Investing

What did you buy? What might you buy??

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  • May 20th, 2018 12:03 pm
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Deal Addict
Jun 27, 2007
3728 posts
757 upvotes
neutralized delta in SNAP by selling Aug 15 calls
shorted NVDA Sep +170/-165/-145 puts for 50c credit. No upside risk, break even at 140 (former support)
After spending many years in Wall Street and after making and losing millions of dollars I want to tell you this: it never was my thinking that made the big money for me. It was always my sitting. Got that? My sitting tight!
Deal Addict
Jun 27, 2007
3728 posts
757 upvotes
and down goes SNAP
sub 12 now. my break even @12.5. oh well, a bit of work ahead

NVDA UNCH. great, let's see what 2morro brings.
After spending many years in Wall Street and after making and losing millions of dollars I want to tell you this: it never was my thinking that made the big money for me. It was always my sitting. Got that? My sitting tight!
Sr. Member
Oct 21, 2014
845 posts
623 upvotes
Burlington, ON
llpresident wrote:
Aug 10th, 2017 3:43 pm
Lots of red, nobody else buying or selling?
I ended up adding to NYSE:SNA (Snap-On) at $152.30. I was expecting a greater amount of panic selling, but still; good day to add.
Deal Addict
Apr 25, 2006
4203 posts
265 upvotes
IPL results are out and look decent
"If you make a mistake but then change your ways, it is like never having made a mistake at all" - Confucius
Deal Expert
User avatar
Sep 19, 2004
21349 posts
3609 upvotes
Waterloo
1xTiMeR wrote:
Aug 10th, 2017 5:11 pm
IPL results are out and look decent
Good ER don't mean much anymore this ER season :(

NVDA is -5% on good ER, raised guidance, and...... WTF.

Sick of tech ER beat and drops -> MU, WDC, GOOG, NVDA, AMD, SHOP, that are like -10~-20% off highs, oh well, I'm adding on the drop
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Deal Addict
Jun 3, 2009
4057 posts
517 upvotes
Montreal
I bought more CELG and OZRK but I hope both immature spoiled brats in power will end this D mesuring contest soon.
Deal Guru
Jun 26, 2011
10542 posts
1167 upvotes
Markham
1xTiMeR wrote:
Aug 10th, 2017 5:11 pm
IPL results are out and look decent
I wasn't impressed after a quick glance...
Deal Addict
Nov 9, 2013
2108 posts
839 upvotes
Edmonton, AB
llpresident wrote:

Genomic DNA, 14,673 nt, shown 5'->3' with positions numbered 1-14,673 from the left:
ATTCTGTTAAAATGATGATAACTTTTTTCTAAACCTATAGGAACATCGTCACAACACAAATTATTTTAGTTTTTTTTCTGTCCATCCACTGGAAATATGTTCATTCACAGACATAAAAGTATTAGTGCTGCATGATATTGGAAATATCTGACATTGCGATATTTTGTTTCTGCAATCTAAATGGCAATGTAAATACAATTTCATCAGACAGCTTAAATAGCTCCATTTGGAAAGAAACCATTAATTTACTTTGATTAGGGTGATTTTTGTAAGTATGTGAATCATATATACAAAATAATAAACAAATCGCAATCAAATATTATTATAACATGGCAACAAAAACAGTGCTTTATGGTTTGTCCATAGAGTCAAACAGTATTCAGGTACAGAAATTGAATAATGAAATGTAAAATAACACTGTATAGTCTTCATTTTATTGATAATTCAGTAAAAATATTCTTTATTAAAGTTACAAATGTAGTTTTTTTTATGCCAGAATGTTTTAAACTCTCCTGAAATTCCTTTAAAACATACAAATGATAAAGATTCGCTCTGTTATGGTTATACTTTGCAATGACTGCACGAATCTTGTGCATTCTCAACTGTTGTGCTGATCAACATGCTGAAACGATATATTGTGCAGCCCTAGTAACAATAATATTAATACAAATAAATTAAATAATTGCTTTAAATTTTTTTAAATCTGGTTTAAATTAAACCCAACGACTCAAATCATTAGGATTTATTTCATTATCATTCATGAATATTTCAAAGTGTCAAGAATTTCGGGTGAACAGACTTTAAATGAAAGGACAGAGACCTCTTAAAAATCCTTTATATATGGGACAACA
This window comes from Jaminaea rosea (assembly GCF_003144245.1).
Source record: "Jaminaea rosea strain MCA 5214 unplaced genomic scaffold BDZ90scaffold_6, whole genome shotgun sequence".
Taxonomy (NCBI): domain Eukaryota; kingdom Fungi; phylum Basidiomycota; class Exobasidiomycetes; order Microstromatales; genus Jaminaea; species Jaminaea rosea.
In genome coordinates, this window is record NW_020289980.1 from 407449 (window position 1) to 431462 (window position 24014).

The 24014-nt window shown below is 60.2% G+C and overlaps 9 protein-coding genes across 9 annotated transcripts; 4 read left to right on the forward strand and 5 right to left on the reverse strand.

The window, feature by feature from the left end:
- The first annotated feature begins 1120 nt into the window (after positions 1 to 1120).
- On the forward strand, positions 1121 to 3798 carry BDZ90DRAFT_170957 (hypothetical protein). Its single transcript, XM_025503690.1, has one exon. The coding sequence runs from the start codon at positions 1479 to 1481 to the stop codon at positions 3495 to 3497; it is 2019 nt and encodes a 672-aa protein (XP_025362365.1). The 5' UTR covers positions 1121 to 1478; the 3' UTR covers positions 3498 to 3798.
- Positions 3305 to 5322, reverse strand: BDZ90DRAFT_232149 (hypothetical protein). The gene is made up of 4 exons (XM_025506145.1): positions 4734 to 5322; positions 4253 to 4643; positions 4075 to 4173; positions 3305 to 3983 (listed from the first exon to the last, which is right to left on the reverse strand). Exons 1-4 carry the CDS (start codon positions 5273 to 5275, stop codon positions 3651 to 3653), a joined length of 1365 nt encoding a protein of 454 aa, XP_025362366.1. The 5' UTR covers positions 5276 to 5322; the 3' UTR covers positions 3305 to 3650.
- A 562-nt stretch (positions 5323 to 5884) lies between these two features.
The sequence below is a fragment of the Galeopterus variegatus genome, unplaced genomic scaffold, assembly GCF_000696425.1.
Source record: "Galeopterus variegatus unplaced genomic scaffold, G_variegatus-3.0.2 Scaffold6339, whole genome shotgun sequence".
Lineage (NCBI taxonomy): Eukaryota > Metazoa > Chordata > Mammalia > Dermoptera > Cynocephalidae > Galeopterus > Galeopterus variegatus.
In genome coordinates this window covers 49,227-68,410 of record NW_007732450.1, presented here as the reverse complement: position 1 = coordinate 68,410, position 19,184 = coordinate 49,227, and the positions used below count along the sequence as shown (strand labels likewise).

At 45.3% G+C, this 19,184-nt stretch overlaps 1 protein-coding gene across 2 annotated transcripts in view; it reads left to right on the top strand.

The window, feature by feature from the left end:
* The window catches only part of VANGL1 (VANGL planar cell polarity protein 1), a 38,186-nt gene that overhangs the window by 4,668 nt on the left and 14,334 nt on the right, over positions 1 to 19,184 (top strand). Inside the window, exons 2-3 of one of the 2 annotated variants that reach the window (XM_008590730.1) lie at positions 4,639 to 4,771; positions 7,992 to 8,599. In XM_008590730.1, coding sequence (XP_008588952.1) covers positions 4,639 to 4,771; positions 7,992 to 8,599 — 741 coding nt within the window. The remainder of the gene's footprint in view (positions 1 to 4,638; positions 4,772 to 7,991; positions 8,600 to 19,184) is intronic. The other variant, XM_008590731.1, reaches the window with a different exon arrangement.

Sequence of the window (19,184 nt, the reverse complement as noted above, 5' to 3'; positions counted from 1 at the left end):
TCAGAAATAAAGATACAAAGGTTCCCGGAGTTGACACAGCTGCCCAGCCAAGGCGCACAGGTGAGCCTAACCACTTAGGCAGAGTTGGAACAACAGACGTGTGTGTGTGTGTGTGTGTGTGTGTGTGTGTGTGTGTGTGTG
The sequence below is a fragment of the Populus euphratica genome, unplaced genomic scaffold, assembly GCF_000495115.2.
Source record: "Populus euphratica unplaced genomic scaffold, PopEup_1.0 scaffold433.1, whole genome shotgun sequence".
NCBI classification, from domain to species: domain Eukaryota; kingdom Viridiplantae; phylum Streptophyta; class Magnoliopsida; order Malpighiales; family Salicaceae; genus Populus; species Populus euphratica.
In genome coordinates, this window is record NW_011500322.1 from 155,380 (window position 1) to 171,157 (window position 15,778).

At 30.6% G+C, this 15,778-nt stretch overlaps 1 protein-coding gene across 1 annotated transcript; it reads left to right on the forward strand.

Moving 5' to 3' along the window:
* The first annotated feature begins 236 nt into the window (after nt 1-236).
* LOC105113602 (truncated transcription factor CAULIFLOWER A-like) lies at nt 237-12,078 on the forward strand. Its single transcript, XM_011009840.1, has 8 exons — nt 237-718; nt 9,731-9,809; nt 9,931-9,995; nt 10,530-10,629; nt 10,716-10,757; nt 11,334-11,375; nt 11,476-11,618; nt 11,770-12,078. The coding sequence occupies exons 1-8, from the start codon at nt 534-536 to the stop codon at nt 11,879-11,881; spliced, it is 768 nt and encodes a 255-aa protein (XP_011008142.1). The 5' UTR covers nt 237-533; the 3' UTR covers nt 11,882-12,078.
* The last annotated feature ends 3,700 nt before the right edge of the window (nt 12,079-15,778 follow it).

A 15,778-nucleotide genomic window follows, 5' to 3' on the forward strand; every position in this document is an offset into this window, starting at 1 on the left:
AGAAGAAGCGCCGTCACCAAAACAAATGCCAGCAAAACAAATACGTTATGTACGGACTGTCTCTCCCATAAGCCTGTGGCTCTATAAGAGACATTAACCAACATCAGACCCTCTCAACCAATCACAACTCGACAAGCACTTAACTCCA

Aug 10th, 2017 3:57 pm
Are you buying pipelines? ENB, IPL, TRP?
I think ENF looks pretty attractive too.
Member
Jun 28, 2016
267 posts
139 upvotes
llpresident wrote:
Aug 10th, 2017 3:58 pm
Sell me on IPL. I don't know much about it.
IPL is pretty easy to understand. It's business has four segments.

- Oil Sands pipelines in Alberta with flows guaranteed on long-term contracts with Suncor, Husky, CNQ and Imperial Oil (55% of FFO)
- Conventional Oil Pipelines (20% of FFO)
- NGL processing (15% of FFO)
- Bulk liquid storage in Europe (10% of FFO)

Naturally, this is not quite the percentage in every quarter (in particular, NGL was down last quarter due to one of its facilities being offline for 30 days due to scheduled maintenance) but is roughly correct. They're also planning on diversifying further, but those projects are not yet contributing to FFO.

The main uncertainties of the business are the future of Alberta's oil sands and the future of NGLs. The latter seems promising, but that promise has not yet been fully realized, while many doubt the future of the oil sands. If the oil sands substantially decline in production, IPL can survive, but will suffer and there will probably be dividend cuts. However, in my view, this is rather unlikely. More likely, as the projected oil sands production growth story plays out slowly over the next decade, I expect IPL to use more of their existing pipeline capacity, as they currently only use about 55% of it. So, it has growth prospects elsewhere, but even if they all came to naught, so long as Suncor, CNQ, Imperial Oil and Husky keep expanding their oil sands operations, it can substantially increase its FFO without even building anything new.

However, even if the NGL and oil sands growth stories come to nothing, IPL offers a safe and likely to grow 6.7% yield with a payout ratio of only 73%.
Deal Fanatic
User avatar
Oct 9, 2008
5171 posts
1609 upvotes
Thornhill
Wavelet wrote:
Aug 10th, 2017 5:59 pm
IPL is pretty easy to understand. It's business has four segments.

- Oil Sands pipelines in Alberta with flows guaranteed on long-term contracts with Suncor, Husky, CNQ and Imperial Oil (55% of FFO)
- Conventional Oil Pipelines (20% of FFO)
- NGL processing (15% of FFO)
- Bulk liquid storage in Europe (10% of FFO)

Naturally, this is not quite the percentage in every quarter (in particular, NGL was down last quarter due to one of its facilities being offline for 30 days due to scheduled maintenance) but is roughly correct. They're also planning on diversifying further, but those projects are not yet contributing to FFO.

The main uncertainties of the business are the future of Alberta's oil sands and the future of NGLs. The latter seems promising, but that promise has not yet been fully realized, while many doubt the future of the oil sands. If the oil sands substantially decline in production, IPL can survive, but will suffer and there will probably be dividend cuts. However, in my view, this is rather unlikely. More likely, as the projected oil sands production growth story plays out slowly over the next decade, I expect IPL to use more of their existing pipeline capacity, as they currently only use about 55% of it. So, it has growth prospects elsewhere, but even if they all came to naught, so long as Suncor, CNQ, Imperial Oil and Husky keep expanding their oil sands operations, it can substantially increase its FFO without even building anything new.